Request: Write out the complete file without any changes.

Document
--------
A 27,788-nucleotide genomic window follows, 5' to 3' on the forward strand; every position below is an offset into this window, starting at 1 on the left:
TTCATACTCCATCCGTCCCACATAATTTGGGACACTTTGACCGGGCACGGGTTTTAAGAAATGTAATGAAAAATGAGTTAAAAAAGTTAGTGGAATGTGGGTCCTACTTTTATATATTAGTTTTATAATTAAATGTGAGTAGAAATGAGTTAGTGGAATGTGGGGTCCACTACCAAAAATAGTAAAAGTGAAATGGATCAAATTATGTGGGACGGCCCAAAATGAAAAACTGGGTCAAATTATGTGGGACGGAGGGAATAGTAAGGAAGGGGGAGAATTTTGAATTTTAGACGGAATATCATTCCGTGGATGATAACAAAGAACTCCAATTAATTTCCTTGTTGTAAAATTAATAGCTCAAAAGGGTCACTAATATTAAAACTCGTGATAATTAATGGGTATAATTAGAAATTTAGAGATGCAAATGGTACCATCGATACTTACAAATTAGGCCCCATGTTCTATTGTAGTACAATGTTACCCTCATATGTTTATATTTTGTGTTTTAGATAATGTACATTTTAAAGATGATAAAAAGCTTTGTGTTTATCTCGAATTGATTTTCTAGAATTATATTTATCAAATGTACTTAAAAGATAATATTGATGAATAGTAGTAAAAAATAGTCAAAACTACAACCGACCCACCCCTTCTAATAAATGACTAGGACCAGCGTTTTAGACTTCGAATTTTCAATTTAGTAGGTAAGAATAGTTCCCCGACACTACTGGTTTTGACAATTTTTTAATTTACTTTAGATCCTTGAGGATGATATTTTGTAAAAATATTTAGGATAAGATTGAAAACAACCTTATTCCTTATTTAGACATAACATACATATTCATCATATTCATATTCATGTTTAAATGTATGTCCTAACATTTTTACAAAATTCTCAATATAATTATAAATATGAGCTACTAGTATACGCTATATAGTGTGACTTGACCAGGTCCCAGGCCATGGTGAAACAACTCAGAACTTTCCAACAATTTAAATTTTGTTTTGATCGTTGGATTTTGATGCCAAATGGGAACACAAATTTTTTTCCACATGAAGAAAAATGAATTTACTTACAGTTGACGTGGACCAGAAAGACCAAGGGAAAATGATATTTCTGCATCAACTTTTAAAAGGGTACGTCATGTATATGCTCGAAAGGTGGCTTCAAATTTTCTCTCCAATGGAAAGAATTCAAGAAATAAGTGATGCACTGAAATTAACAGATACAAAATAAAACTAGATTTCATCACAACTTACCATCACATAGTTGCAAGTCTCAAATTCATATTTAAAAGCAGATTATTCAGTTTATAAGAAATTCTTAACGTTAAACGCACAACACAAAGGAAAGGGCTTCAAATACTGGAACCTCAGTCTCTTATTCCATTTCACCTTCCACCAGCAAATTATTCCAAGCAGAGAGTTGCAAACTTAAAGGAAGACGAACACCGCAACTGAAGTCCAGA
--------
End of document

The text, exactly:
A 27,788-nucleotide genomic window follows, 5' to 3' on the forward strand; every position below is an offset into this window, starting at 1 on the left:
TTCATACTCCATCCGTCCCACATAATTTGGGACACTTTGACCGGGCACGGGTTTTAAGAAATGTAATGAAAAATGAGTTAAAAAAGTTAGTGGAATGTGGGTCCTACTTTTATATATTAGTTTTATAATTAAATGTGAGTAGAAATGAGTTAGTGGAATGTGGGGTCCACTACCAAAAATAGTAAAAGTGAAATGGATCAAATTATGTGGGACGGCCCAAAATGAAAAACTGGGTCAAATTATGTGGGACGGAGGGAATAGTAAGGAAGGGGGAGAATTTTGAATTTTAGACGGAATATCATTCCGTGGATGATAACAAAGAACTCCAATTAATTTCCTTGTTGTAAAATTAATAGCTCAAAAGGGTCACTAATATTAAAACTCGTGATAATTAATGGGTATAATTAGAAATTTAGAGATGCAAATGGTACCATCGATACTTACAAATTAGGCCCCATGTTCTATTGTAGTACAATGTTACCCTCATATGTTTATATTTTGTGTTTTAGATAATGTACATTTTAAAGATGATAAAAAGCTTTGTGTTTATCTCGAATTGATTTTCTAGAATTATATTTATCAAATGTACTTAAAAGATAATATTGATGAATAGTAGTAAAAAATAGTCAAAACTACAACCGACCCACCCCTTCTAATAAATGACTAGGACCAGCGTTTTAGACTTCGAATTTTCAATTTAGTAGGTAAGAATAGTTCCCCGACACTACTGGTTTTGACAATTTTTTAATTTACTTTAGATCCTTGAGGATGATATTTTGTAAAAATATTTAGGATAAGATTGAAAACAACCTTATTCCTTATTTAGACATAACATACATATTCATCATATTCATATTCATGTTTAAATGTATGTCCTAACATTTTTACAAAATTCTCAATATAATTATAAATATGAGCTACTAGTATACGCTATATAGTGTGACTTGACCAGGTCCCAGGCCATGGTGAAACAACTCAGAACTTTCCAACAATTTAAATTTTGTTTTGATCGTTGGATTTTGATGCCAAATGGGAACACAAATTTTTTTCCACATGAAGAAAAATGAATTTACTTACAGTTGACGTGGACCAGAAAGACCAAGGGAAAATGATATTTCTGCATCAACTTTTAAAAGGGTACGTCATGTATATGCTCGAAAGGTGGCTTCAAATTTTCTCTCCAATGGAAAGAATTCAAGAAATAAGTGATGCACTGAAATTAACAGATACAAAATAAAACTAGATTTCATCACAACTTACCATCACATAGTTGCAAGTCTCAAATTCATATTTAAAAGCAGATTATTCAGTTTATAAGAAATTCTTAACGTTAAACGCACAACACAAAGGAAAGGGCTTCAAATACTGGAACCTCAGTCTCTTATTCCATTTCACCTTCCACCAGCAAATTATTCCAAGCAGAGAGTTGCAAACTTAAAGGAAGACGAACACCGCAACTGAAGTCCAGA